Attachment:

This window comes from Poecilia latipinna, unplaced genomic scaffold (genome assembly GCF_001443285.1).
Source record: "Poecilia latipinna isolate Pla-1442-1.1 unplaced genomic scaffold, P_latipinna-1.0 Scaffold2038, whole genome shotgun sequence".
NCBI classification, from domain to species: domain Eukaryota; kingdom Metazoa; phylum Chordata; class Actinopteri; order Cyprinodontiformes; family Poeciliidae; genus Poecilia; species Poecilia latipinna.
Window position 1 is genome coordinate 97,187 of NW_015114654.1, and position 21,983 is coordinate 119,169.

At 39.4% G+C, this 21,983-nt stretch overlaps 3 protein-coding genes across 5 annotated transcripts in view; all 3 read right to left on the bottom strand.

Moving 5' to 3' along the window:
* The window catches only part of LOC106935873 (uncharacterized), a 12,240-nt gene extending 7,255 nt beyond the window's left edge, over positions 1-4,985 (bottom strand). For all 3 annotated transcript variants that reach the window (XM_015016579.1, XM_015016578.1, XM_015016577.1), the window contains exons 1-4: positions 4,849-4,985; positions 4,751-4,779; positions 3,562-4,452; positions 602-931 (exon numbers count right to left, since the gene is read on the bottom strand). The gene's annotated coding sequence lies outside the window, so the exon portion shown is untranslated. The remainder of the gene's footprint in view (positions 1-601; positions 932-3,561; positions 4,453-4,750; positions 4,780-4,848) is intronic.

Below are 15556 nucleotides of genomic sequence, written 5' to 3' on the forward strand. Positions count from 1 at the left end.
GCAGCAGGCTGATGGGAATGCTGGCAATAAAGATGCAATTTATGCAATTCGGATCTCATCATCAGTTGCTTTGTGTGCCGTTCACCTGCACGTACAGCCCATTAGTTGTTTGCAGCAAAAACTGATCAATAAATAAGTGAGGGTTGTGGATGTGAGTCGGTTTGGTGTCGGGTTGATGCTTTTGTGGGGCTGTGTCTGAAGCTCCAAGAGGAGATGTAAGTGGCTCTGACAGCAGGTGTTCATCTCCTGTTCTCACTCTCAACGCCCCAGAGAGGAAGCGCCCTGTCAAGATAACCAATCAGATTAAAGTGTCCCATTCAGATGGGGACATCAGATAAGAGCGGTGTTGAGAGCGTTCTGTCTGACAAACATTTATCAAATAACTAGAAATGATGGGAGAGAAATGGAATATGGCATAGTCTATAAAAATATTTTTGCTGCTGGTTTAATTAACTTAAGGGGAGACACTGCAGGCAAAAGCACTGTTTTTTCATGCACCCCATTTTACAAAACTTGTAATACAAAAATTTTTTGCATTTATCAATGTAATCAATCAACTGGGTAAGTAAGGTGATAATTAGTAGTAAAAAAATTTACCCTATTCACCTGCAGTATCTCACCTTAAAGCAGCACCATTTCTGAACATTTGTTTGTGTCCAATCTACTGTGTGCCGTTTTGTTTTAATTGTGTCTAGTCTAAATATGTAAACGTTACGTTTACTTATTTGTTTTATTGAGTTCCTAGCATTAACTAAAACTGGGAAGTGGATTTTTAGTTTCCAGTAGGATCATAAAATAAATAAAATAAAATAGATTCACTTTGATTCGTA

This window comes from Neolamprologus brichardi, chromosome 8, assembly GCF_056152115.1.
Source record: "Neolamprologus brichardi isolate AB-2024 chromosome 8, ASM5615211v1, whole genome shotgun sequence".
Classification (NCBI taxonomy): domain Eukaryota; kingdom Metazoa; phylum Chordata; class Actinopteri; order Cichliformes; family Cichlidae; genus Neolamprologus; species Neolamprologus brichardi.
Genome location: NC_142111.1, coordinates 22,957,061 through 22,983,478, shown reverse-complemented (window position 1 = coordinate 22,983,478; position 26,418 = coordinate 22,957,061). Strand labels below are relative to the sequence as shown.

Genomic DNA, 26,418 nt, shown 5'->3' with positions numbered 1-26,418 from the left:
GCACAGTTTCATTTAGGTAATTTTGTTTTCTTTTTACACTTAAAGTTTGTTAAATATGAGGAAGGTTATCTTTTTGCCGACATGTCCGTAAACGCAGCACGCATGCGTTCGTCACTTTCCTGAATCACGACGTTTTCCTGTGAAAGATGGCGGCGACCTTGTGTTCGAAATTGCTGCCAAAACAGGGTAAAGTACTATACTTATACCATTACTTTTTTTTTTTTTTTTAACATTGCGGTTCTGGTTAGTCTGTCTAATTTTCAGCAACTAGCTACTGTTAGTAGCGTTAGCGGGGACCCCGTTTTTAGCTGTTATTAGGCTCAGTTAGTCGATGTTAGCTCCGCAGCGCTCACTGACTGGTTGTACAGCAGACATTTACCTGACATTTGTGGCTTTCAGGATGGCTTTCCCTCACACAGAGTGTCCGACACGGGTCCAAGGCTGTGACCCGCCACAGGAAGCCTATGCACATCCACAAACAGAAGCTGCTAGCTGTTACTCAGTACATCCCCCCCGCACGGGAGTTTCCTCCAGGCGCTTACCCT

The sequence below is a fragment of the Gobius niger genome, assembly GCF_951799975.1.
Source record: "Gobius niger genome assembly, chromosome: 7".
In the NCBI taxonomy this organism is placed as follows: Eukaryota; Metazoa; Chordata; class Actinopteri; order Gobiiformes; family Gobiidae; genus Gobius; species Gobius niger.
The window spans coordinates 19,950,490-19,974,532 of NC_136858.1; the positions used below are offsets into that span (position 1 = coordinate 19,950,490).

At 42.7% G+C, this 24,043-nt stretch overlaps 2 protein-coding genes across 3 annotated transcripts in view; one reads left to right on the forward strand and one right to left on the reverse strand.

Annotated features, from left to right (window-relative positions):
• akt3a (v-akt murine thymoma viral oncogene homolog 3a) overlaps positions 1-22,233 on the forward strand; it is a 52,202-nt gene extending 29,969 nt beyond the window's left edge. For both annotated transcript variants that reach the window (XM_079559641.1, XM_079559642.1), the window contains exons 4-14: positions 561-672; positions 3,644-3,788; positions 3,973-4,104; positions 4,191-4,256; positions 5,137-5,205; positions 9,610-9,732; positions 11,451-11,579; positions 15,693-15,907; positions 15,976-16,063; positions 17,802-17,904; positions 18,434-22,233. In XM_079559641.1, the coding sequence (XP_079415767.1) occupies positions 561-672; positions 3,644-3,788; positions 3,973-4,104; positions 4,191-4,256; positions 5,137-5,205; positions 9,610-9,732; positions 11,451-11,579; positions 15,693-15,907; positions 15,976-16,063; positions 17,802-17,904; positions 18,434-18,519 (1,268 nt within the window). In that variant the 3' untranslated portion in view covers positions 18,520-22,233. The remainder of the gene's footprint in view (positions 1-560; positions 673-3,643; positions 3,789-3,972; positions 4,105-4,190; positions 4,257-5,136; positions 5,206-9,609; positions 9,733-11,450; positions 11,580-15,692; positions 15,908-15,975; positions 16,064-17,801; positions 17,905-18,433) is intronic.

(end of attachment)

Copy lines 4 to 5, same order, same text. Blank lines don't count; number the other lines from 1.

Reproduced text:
Window position 1 is genome coordinate 97,187 of NW_015114654.1, and position 21,983 is coordinate 119,169.

At 39.4% G+C, this 21,983-nt stretch overlaps 3 protein-coding genes across 5 annotated transcripts in view; all 3 read right to left on the bottom strand.